Samsung to appeal after $1bn Apple award in US case
Samsung says it will appeal against a US court ruling that the South Korean giant stole designs from Apple to make smartphones and computer tablets.
The jury in San Jose, California ordered Samsung to pay Apple $1.05bn (£665m) in damages.
In response, Samsung accused Apple of using US patent laws to try to dominate the smartphone market.
Analysts say the ruling is one of the most significant in a global battle over intellectual property.
In recent weeks, a court in South Korea ruled that both technology firms had copied each other, while a British court threw out claims by the US company that Samsung had infringed its copyright.
But the year-long US case has involved some of the biggest damages claims.'Monopoly'
Samsung described Friday's decision as "a loss for the American consumer".
"It will lead to fewer choices, less innovation, and potentially higher prices," the firm said.
The statement added that it was "unfortunate that patent law can be manipulated to give one company a monopoly over rectangles with rounded corners".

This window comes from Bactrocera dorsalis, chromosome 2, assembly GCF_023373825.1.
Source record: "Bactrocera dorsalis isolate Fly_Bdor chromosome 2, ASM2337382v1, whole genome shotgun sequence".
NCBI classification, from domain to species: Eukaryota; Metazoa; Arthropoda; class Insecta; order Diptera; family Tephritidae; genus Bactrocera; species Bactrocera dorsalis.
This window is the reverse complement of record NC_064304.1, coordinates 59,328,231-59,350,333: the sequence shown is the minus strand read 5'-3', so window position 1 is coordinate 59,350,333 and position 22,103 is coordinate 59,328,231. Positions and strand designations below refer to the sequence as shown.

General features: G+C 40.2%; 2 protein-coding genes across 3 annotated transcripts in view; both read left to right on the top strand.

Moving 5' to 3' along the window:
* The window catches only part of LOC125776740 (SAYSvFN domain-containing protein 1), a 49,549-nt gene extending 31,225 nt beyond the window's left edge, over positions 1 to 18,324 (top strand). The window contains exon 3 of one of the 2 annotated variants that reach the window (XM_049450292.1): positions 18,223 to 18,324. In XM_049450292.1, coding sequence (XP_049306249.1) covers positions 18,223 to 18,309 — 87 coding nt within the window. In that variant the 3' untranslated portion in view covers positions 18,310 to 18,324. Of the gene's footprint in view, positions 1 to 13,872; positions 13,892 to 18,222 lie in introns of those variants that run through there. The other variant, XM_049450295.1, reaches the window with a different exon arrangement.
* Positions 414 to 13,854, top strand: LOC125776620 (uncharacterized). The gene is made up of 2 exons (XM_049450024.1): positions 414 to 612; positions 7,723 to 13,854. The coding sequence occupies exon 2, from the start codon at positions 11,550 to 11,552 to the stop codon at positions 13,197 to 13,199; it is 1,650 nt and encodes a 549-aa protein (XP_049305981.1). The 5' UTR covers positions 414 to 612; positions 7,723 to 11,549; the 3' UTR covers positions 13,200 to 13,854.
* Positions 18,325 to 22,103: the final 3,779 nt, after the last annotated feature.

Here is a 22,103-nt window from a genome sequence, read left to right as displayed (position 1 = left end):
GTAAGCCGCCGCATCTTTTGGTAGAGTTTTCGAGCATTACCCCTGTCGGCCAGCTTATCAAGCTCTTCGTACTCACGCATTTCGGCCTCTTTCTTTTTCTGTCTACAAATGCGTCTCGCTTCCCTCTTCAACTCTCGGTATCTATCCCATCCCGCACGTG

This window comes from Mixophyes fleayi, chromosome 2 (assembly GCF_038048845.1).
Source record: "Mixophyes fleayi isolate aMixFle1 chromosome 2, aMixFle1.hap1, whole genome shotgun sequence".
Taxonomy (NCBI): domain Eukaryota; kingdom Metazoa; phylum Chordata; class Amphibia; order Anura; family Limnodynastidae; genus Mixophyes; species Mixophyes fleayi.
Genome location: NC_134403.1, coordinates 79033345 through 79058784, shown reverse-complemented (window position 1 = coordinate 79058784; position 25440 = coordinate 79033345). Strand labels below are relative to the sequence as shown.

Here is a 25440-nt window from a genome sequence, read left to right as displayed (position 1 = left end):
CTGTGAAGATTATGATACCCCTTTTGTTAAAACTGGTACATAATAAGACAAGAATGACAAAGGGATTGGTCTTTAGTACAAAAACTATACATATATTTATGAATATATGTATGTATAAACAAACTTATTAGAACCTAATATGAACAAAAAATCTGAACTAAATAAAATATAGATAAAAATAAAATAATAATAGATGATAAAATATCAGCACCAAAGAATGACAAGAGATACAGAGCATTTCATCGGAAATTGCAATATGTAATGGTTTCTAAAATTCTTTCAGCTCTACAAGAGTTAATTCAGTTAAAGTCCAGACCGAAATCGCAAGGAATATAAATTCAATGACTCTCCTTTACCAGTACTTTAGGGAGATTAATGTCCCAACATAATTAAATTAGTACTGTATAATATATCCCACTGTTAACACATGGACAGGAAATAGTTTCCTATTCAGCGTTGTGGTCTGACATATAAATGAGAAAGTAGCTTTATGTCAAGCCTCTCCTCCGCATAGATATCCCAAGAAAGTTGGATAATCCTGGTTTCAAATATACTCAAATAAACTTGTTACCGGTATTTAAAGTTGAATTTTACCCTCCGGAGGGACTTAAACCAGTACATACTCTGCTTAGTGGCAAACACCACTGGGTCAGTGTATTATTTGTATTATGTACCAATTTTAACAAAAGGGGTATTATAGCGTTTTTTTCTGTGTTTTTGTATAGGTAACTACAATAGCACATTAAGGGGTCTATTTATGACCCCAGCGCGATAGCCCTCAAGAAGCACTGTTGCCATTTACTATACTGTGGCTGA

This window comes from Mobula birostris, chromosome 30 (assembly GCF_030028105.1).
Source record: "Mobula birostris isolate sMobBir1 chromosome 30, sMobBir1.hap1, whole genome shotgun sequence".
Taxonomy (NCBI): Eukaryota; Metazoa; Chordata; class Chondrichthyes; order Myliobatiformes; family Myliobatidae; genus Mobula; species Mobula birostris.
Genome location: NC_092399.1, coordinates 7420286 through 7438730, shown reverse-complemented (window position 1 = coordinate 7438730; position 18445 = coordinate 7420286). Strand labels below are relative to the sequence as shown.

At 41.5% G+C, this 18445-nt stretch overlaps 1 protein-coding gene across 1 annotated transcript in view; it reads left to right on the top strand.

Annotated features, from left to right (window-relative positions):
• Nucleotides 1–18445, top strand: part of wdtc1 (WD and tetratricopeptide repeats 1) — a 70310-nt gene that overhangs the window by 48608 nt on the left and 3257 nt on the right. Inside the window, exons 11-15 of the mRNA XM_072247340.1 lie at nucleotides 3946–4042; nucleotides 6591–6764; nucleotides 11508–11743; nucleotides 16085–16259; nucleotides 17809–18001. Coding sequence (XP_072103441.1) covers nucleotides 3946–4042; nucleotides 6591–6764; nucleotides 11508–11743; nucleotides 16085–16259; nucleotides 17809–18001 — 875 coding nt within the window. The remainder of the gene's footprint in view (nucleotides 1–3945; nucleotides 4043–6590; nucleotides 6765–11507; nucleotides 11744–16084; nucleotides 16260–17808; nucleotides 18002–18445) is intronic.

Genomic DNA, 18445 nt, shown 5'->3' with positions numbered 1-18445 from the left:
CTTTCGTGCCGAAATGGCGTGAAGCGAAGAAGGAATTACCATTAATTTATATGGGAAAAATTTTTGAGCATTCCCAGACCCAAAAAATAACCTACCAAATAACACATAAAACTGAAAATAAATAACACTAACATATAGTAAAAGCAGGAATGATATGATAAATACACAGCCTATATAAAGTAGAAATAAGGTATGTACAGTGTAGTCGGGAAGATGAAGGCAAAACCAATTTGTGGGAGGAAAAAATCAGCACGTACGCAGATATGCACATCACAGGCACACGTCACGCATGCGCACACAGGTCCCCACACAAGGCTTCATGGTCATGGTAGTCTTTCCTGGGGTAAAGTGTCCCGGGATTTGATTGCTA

Apple, however, said it applauded the court "for finding Samsung's behaviour wilful and for sending a loud and clear message that stealing isn't right".
It said it intended to seek injunctions to block US sales of Samsung products at a follow-up hearing on 20 September
The two firms account for more than half of global smartphone and tablet computer sales.
The nine-person jury at the federal court in San Jose, California had to consider 700 questions about each side's claim that its rival had infringed its intellectual property.
It deliberated for less than three days before coming to a unanimous decision, rejecting all of Samsung's claims and upholding five of Apple's allegations, including:
- Some of Samsung's handsets, including its Galaxy S 4G model, infringed Apple's design patents for the look of its iPhone including the system it uses to display text and icons
- All the disputed Samsung devices had copied Apple's "bounce-back response", which makes lists jump back as if yanked by a rubber band
- Several Samsung devices incorporated Apple's facility allowing users to zoom into text with a tap of a finger
Apple had wanted $2.5bn in damages. Samsung had sought $519m.
It may also seek to use this ruling to block other devices powered by Google's Android software that it believes replicate elements of its user-interface, including current models by Samsung as well as other firms.